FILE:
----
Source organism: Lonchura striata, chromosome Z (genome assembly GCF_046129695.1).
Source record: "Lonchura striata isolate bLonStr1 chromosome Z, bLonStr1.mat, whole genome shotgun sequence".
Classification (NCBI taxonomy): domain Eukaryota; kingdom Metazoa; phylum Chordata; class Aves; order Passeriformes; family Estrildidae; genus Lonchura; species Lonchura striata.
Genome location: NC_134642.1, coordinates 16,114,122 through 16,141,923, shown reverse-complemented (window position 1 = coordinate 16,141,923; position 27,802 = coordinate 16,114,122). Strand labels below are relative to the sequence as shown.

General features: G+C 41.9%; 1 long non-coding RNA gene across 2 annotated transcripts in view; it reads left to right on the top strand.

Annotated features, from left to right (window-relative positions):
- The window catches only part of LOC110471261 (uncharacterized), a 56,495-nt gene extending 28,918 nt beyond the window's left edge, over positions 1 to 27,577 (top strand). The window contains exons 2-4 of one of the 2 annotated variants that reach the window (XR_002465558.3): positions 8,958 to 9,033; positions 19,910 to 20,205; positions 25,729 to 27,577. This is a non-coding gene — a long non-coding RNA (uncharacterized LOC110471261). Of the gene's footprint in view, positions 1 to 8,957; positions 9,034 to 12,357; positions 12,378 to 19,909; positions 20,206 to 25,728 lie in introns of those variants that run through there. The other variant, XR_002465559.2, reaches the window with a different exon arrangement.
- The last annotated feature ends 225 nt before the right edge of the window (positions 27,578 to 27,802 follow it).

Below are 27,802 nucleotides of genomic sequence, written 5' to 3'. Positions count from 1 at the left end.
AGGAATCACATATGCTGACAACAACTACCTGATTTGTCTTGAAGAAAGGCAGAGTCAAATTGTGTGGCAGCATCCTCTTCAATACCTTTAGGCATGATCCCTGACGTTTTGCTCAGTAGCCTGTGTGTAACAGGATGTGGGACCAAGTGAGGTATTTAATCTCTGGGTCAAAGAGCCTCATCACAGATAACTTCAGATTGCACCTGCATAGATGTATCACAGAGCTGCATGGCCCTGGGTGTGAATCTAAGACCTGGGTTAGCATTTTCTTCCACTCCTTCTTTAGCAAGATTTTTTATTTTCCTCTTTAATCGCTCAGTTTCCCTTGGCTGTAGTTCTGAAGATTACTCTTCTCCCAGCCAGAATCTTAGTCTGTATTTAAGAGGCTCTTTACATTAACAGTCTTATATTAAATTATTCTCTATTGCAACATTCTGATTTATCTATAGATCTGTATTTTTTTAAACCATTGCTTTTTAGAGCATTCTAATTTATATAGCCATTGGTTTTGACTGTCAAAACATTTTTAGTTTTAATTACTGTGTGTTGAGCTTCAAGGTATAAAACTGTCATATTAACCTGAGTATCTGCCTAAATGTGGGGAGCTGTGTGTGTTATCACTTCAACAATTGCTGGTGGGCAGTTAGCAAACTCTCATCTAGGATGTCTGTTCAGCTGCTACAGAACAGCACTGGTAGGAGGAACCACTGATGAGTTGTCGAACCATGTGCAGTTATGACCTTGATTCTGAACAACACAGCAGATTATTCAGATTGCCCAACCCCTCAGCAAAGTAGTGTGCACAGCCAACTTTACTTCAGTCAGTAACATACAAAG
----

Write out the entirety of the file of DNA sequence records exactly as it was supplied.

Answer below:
Source organism: Lonchura striata, chromosome Z (genome assembly GCF_046129695.1).
Source record: "Lonchura striata isolate bLonStr1 chromosome Z, bLonStr1.mat, whole genome shotgun sequence".
Classification (NCBI taxonomy): domain Eukaryota; kingdom Metazoa; phylum Chordata; class Aves; order Passeriformes; family Estrildidae; genus Lonchura; species Lonchura striata.
Genome location: NC_134642.1, coordinates 16,114,122 through 16,141,923, shown reverse-complemented (window position 1 = coordinate 16,141,923; position 27,802 = coordinate 16,114,122). Strand labels below are relative to the sequence as shown.

General features: G+C 41.9%; 1 long non-coding RNA gene across 2 annotated transcripts in view; it reads left to right on the top strand.

Annotated features, from left to right (window-relative positions):
- The window catches only part of LOC110471261 (uncharacterized), a 56,495-nt gene extending 28,918 nt beyond the window's left edge, over positions 1 to 27,577 (top strand). The window contains exons 2-4 of one of the 2 annotated variants that reach the window (XR_002465558.3): positions 8,958 to 9,033; positions 19,910 to 20,205; positions 25,729 to 27,577. This is a non-coding gene — a long non-coding RNA (uncharacterized LOC110471261). Of the gene's footprint in view, positions 1 to 8,957; positions 9,034 to 12,357; positions 12,378 to 19,909; positions 20,206 to 25,728 lie in introns of those variants that run through there. The other variant, XR_002465559.2, reaches the window with a different exon arrangement.
- The last annotated feature ends 225 nt before the right edge of the window (positions 27,578 to 27,802 follow it).

Below are 27,802 nucleotides of genomic sequence, written 5' to 3'. Positions count from 1 at the left end.
AGGAATCACATATGCTGACAACAACTACCTGATTTGTCTTGAAGAAAGGCAGAGTCAAATTGTGTGGCAGCATCCTCTTCAATACCTTTAGGCATGATCCCTGACGTTTTGCTCAGTAGCCTGTGTGTAACAGGATGTGGGACCAAGTGAGGTATTTAATCTCTGGGTCAAAGAGCCTCATCACAGATAACTTCAGATTGCACCTGCATAGATGTATCACAGAGCTGCATGGCCCTGGGTGTGAATCTAAGACCTGGGTTAGCATTTTCTTCCACTCCTTCTTTAGCAAGATTTTTTATTTTCCTCTTTAATCGCTCAGTTTCCCTTGGCTGTAGTTCTGAAGATTACTCTTCTCCCAGCCAGAATCTTAGTCTGTATTTAAGAGGCTCTTTACATTAACAGTCTTATATTAAATTATTCTCTATTGCAACATTCTGATTTATCTATAGATCTGTATTTTTTTAAACCATTGCTTTTTAGAGCATTCTAATTTATATAGCCATTGGTTTTGACTGTCAAAACATTTTTAGTTTTAATTACTGTGTGTTGAGCTTCAAGGTATAAAACTGTCATATTAACCTGAGTATCTGCCTAAATGTGGGGAGCTGTGTGTGTTATCACTTCAACAATTGCTGGTGGGCAGTTAGCAAACTCTCATCTAGGATGTCTGTTCAGCTGCTACAGAACAGCACTGGTAGGAGGAACCACTGATGAGTTGTCGAACCATGTGCAGTTATGACCTTGATTCTGAACAACACAGCAGATTATTCAGATTGCCCAACCCCTCAGCAAAGTAGTGTGCACAGCCAACTTTACTTCAGTCAGTAACATACAAAG